A couple of things were missing from the 2015/2016 winter analysis posted a few days ago, and so I've decided to present them in this separate blog post. Most of these images come from the website of NSIDC research scientist Andrew Slater.
Another way to express how warm or not-cold the Arctic has been this winter, is through so-called freezing degree days. The NSIDC explains it as follows in the All About Sea Ice segment of their website:
The relationship between thermodynamics and sea ice thickness can be thought of most simply in terms of freezing degree days (FDD), which is essentially a measure of how cold it has been for how long. The cumulative FDD is simply daily degrees below freezing summed over the total number of days the temperature was below freezing.
In other words, the sum of the number of days below 0 °C multiplied by the temperature for each day. Edit April 5th: I came up with a better explanation in the comments below. Here's a graph from the +80N 2m Tair page on Dr. Slater's website that shows this year's FDD compared to those of other years:
What can I say? This year's trend line is not only way outside of the percentile zones, it's falling off the chart. This comparison obviously corresponds well with the temperature charts and anomaly distribution maps I used in the 2015/2016 Winter analysis. But let me repeat that this isn't necessarily telling us anything about the coming melting season. As you can see, the blue line representing FDD preceding the 2011 melting season is rather high, but that melting season still managed to equal 2007, record holder at the time. Conversely, the yellow line is low, but the 2014 melting season turned out to be a second rebound year after the 2012 record breaking melting season.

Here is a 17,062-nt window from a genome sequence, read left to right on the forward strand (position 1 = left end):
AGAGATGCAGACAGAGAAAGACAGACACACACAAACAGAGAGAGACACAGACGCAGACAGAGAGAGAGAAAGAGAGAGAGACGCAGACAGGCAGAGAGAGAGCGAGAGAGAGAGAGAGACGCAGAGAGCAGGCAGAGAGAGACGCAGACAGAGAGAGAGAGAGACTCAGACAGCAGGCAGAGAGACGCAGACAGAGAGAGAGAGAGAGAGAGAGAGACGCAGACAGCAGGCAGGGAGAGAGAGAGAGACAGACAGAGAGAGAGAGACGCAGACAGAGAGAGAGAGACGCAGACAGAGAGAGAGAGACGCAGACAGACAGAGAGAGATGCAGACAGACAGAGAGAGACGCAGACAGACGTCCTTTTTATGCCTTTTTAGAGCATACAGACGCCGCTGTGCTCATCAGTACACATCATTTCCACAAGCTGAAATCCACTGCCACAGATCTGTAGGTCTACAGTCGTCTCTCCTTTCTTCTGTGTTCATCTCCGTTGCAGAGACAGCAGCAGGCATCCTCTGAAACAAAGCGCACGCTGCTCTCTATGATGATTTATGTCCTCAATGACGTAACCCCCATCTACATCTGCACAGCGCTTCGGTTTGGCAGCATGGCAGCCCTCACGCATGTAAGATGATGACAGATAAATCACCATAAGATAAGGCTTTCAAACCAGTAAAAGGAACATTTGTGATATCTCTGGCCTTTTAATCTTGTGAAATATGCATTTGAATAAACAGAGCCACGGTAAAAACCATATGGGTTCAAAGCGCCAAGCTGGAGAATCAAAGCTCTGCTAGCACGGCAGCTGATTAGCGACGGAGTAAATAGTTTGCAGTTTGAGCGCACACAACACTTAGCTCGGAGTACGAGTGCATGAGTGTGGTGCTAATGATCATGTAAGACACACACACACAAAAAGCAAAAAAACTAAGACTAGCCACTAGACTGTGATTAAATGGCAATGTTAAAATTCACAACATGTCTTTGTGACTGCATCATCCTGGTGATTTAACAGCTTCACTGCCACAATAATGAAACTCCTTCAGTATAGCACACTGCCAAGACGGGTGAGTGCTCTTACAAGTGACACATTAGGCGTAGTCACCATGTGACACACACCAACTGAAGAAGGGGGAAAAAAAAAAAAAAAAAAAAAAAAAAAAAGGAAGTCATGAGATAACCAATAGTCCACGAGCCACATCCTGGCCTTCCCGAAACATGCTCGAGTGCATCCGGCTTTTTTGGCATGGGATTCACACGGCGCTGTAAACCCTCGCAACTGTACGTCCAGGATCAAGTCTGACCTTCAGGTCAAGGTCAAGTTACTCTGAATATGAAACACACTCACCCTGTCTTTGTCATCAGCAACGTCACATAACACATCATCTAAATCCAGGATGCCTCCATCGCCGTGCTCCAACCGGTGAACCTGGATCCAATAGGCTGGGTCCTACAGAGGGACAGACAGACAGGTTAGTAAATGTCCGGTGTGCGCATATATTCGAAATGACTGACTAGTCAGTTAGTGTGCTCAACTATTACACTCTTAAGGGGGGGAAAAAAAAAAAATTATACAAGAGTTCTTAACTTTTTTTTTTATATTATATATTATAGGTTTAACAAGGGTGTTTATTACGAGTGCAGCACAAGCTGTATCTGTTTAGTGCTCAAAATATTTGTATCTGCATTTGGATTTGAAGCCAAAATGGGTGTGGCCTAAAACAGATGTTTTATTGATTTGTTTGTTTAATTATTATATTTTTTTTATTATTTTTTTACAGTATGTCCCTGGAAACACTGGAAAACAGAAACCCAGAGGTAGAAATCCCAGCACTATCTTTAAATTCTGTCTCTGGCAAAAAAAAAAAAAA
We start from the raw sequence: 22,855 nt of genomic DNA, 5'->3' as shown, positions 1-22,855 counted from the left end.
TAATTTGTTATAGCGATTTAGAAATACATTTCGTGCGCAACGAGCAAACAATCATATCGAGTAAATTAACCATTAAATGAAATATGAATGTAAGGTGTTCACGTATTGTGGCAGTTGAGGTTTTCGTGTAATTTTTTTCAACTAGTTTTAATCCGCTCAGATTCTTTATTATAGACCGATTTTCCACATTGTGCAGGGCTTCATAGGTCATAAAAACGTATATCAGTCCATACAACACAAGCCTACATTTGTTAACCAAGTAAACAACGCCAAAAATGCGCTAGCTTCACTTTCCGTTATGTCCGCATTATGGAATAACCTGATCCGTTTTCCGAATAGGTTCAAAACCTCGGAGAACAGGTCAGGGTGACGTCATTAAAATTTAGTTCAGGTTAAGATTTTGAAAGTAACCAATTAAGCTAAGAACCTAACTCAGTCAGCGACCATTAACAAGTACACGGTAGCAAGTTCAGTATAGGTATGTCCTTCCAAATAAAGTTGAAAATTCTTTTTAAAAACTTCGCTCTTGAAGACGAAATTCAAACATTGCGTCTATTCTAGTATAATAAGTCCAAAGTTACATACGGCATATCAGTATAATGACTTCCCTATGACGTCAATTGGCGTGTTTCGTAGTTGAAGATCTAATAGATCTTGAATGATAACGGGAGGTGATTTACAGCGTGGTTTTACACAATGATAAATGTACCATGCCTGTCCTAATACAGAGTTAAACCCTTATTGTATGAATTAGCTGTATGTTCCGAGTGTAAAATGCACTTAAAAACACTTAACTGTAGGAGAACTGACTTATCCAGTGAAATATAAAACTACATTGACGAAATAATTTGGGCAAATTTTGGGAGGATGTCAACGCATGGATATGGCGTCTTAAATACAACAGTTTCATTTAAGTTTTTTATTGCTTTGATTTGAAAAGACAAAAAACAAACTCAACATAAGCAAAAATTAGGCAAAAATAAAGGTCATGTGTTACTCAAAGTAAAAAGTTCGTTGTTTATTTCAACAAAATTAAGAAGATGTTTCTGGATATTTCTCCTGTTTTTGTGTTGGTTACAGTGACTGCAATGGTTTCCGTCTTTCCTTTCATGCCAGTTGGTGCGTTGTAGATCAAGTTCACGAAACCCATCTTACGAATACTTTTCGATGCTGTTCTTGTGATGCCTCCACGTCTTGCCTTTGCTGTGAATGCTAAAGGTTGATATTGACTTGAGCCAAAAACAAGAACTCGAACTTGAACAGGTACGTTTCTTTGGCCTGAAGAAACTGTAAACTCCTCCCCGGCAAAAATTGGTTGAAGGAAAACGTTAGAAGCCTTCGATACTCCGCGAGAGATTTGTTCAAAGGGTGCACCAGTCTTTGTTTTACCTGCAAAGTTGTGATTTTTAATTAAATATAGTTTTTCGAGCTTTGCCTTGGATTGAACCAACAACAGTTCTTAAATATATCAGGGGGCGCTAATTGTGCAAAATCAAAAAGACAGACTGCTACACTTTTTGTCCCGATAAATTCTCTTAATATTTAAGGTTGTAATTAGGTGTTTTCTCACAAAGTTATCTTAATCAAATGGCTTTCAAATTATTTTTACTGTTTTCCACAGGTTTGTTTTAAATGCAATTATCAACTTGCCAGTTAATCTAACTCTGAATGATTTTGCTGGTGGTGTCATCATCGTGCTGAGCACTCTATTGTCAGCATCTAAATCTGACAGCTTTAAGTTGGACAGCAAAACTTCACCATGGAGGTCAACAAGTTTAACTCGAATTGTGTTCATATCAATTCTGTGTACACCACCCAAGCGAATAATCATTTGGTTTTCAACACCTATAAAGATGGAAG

Even though we don't know what will happen this coming melting season, we do know that those anomalously warm/non-cold temperatures have had a marked effect on the ice pack. As mentioned in the 2015/2016 Winter analysis the increase in sea ice volume so far this year is the lowest on record (PIOMAS will probably be updated in the coming week and I'm expecting March increase to be lower than the average of the past decade).
When it comes to sea ice extent and area, Cryosphere Today reported the lowest Arctic sea ice area maximum on record, as did the NSIDC for their Sea Ice Index (extent), and JAXA sea ice extent had the second lowest maximum on record (just 16K more than last year's record). As we can see on the JAXA SIE and CT SIA graphs this year's trend line is still the lowest of all in the 2007-2016 period: